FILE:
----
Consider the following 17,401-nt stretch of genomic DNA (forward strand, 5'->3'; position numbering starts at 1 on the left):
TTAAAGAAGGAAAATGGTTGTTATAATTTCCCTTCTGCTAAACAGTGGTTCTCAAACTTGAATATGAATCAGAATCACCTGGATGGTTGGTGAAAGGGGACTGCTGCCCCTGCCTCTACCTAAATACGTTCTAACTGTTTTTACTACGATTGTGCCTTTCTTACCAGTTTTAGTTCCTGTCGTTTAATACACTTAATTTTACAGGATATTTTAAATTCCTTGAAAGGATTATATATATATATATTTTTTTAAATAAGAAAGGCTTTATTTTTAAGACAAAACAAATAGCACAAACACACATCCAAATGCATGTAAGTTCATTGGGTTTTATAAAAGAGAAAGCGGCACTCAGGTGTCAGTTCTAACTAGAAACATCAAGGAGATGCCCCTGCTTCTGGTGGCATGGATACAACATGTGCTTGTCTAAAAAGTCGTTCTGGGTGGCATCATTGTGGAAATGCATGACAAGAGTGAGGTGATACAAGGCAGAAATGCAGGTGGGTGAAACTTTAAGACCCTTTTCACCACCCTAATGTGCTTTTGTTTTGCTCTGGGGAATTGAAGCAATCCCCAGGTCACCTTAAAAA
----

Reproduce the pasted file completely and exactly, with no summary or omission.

Consider the following 17,401-nt stretch of genomic DNA (forward strand, 5'->3'; position numbering starts at 1 on the left):
TTAAAGAAGGAAAATGGTTGTTATAATTTCCCTTCTGCTAAACAGTGGTTCTCAAACTTGAATATGAATCAGAATCACCTGGATGGTTGGTGAAAGGGGACTGCTGCCCCTGCCTCTACCTAAATACGTTCTAACTGTTTTTACTACGATTGTGCCTTTCTTACCAGTTTTAGTTCCTGTCGTTTAATACACTTAATTTTACAGGATATTTTAAATTCCTTGAAAGGATTATATATATATATATTTTTTTAAATAAGAAAGGCTTTATTTTTAAGACAAAACAAATAGCACAAACACACATCCAAATGCATGTAAGTTCATTGGGTTTTATAAAAGAGAAAGCGGCACTCAGGTGTCAGTTCTAACTAGAAACATCAAGGAGATGCCCCTGCTTCTGGTGGCATGGATACAACATGTGCTTGTCTAAAAAGTCGTTCTGGGTGGCATCATTGTGGAAATGCATGACAAGAGTGAGGTGATACAAGGCAGAAATGCAGGTGGGTGAAACTTTAAGACCCTTTTCACCACCCTAATGTGCTTTTGTTTTGCTCTGGGGAATTGAAGCAATCCCCAGGTCACCTTAAAAA